The Duke and Duchess of Cambridge have warned about the “lasting” mental health impact of Covid-19 as their foundation awarded almost £1.8 million to support frontline workers and others affected by the pandemic.
Kate said the couple are “in awe” of the efforts of frontline and emergency responders during the coronavirus outbreak, as they spoke to some of the 10 organisations who have benefited from the grants.
The couple’s Royal Foundation Covid-19 Response Fund is helping a range of projects, from ensuring all emergency workers have access to individual grief trauma from Hospice UK, to helping early years charity Best Beginnings support an extra 20,000 new mothers.
Kate and William spoke privately earlier this week with two emergency responders and two mental health counsellors whose organisations are being supported by the fund.
During the open-air meeting at the Queen’s Sandringham estate, the duchess told them: “Over recent months we have all been in awe of the incredible work that frontline staff and emergency responders have been doing in response to Covid-19.
“But we know that for many of them, their families, and for thousands of others across the UK, the pandemic will have a lasting impact on their mental health.”
William added: “It’s great to hear how the Royal Foundation is supporting you and many others to build resilience and give you the networks you need through its Covid-19 Response Fund, which will help 10 leading charities continue their crucial work.”
The grants will also ensure Blue Light, a project from mental health charity Mind, is able to support more than 250,000 working or volunteering in the ambulance, fire, police, and search and rescue services, giving them access to peer-to-peer support, training and mental health resources.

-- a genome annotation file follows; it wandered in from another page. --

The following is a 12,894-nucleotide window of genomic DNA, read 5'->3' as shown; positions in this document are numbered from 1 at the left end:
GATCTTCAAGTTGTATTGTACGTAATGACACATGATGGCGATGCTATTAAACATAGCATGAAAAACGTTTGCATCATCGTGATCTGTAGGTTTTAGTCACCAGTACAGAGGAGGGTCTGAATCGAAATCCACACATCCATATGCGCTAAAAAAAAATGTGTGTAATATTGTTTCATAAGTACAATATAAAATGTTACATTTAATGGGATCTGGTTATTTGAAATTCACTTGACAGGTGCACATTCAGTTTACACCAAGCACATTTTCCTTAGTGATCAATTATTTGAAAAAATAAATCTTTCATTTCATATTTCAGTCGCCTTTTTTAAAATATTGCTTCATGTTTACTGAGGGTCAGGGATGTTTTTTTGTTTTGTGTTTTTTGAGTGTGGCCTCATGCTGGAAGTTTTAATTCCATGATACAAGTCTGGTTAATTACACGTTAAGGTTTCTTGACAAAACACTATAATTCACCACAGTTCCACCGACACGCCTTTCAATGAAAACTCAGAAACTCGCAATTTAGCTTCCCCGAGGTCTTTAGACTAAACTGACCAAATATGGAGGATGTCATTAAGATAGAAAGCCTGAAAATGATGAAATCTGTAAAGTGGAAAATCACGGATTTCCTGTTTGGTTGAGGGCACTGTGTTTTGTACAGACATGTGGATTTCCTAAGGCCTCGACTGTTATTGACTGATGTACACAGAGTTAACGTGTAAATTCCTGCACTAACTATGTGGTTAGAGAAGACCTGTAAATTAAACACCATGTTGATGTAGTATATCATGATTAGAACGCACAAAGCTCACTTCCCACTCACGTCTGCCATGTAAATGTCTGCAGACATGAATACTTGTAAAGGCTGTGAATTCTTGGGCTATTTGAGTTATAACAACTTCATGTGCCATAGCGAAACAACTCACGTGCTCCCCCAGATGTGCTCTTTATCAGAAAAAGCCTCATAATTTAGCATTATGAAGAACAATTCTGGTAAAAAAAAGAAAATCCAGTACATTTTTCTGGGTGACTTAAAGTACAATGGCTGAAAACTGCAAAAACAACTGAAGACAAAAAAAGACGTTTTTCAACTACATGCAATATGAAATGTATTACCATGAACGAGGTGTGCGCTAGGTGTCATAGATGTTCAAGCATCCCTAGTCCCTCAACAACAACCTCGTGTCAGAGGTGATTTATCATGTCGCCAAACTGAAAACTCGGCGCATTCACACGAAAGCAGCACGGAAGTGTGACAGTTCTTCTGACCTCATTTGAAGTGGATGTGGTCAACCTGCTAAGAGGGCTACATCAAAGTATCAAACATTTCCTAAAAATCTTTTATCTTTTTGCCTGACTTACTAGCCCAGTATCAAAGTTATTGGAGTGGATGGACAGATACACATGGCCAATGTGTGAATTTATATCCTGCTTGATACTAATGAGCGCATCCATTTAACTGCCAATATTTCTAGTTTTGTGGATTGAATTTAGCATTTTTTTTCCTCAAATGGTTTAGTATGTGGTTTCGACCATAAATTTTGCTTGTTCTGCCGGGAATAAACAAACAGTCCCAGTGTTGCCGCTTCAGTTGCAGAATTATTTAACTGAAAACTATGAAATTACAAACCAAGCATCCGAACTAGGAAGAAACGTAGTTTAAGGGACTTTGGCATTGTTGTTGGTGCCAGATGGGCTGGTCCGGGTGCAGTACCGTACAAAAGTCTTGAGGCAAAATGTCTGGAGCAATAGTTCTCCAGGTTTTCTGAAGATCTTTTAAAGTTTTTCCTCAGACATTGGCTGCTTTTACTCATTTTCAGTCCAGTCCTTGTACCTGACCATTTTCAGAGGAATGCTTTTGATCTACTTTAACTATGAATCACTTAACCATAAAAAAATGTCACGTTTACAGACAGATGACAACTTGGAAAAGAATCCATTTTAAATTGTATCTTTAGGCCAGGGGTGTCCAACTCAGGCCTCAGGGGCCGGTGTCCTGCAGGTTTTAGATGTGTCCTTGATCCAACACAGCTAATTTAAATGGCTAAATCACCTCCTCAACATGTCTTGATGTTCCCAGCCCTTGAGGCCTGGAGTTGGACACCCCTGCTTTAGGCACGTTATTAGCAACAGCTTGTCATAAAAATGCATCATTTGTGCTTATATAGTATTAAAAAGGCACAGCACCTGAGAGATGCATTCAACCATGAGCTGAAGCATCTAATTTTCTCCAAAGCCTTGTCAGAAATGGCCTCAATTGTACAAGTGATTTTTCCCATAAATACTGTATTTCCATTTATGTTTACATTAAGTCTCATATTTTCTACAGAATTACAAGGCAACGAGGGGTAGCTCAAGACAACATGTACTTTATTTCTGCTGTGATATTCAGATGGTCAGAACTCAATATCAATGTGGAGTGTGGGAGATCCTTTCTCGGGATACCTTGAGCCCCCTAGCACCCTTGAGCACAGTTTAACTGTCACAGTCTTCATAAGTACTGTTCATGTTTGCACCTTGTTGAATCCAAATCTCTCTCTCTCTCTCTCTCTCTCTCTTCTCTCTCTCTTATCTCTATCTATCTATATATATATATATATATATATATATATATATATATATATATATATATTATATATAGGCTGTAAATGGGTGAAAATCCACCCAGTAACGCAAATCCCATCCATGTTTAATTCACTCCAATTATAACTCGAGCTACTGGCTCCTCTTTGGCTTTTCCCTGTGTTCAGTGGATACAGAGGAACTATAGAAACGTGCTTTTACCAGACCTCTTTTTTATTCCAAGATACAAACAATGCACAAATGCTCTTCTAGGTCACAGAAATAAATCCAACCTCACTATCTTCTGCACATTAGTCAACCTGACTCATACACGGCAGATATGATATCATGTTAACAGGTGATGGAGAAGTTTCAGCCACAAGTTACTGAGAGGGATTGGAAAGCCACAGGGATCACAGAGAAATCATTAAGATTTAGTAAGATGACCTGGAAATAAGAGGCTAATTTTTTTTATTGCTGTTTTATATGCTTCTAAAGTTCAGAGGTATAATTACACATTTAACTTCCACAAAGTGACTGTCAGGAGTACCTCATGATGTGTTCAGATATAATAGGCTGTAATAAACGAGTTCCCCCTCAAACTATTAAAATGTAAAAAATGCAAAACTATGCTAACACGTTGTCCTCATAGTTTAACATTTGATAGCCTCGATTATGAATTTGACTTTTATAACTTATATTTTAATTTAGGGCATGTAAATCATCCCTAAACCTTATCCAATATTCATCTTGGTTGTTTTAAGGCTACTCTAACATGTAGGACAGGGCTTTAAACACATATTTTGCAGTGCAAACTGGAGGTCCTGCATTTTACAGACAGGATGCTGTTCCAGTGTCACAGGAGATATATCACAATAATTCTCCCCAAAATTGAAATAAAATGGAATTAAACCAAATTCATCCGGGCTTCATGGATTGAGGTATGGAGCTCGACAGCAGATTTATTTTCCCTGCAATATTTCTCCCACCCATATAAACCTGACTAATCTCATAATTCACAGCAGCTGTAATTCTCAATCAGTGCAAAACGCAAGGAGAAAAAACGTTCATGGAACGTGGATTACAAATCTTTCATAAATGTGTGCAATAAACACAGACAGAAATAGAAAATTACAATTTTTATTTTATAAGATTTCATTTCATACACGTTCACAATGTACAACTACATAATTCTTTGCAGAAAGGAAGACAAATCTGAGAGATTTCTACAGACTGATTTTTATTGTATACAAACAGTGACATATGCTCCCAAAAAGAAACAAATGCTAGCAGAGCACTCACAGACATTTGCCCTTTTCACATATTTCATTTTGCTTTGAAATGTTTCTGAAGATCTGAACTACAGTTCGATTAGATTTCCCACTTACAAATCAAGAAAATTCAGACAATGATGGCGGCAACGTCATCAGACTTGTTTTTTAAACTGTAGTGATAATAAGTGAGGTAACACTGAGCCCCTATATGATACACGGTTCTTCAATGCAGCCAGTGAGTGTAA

The Ambulance Staff Charity will be able to provide an additional 2,780 hours of support for crews, and teachers, pupils and their parents will be helped to cope with issues like anxiety as schools reopen thanks to training and resources from Place2Be and The Anna Freud Centre.
Alison Baum, chief executive of Best Beginnings, said: “The pandemic has led to greatly increased levels of anxiety and isolation for parents across the UK and in collaboration with many charities and frontline professionals, we are here to help.
“This vital funding will enable us to deliver an engaging digital outreach programme as well as maternal mental health training with Home-Start volunteers and midwives.
“Together we’ll ensure that 20,000 more parents will benefit from the personalised, supportive and empowering daily information – 300 films in (our app) Baby Buddy designed to give them the knowledge and confidence to look after themselves and give their children the best start in life.”
Soon after the lockdown William and Kate pledged to make supporting the mental health of frontline workers battling coronavirus their “top priority”.
And their Royal Foundation formally backed the Our Frontline initiative, a project from leading charities and organisations which provides round-the-clock mental health support to everyone from teachers and nurses to bus drivers.
Mind, a key partner of the Our Frontline coalition, is refreshing its Blue Light Programme, which ran from 2015 to 2019, to respond to Covid-19 after a report, commissioned by the Royal Foundation, identified it as having had a significant impact across the emergency services sector.
Paul Farmer, Mind’s chief executive officer, said: “We are delighted to be receiving this funding from The Royal Foundation. The grant will go a long way in enabling us to continue to provide support to those working in the emergency services, through our Blue Light Programme.
“It is so important, perhaps now more than ever, that the right information, advice, peer support services and training is easily accessible for our hardworking key workers, especially those of us who might be experiencing poor mental health.”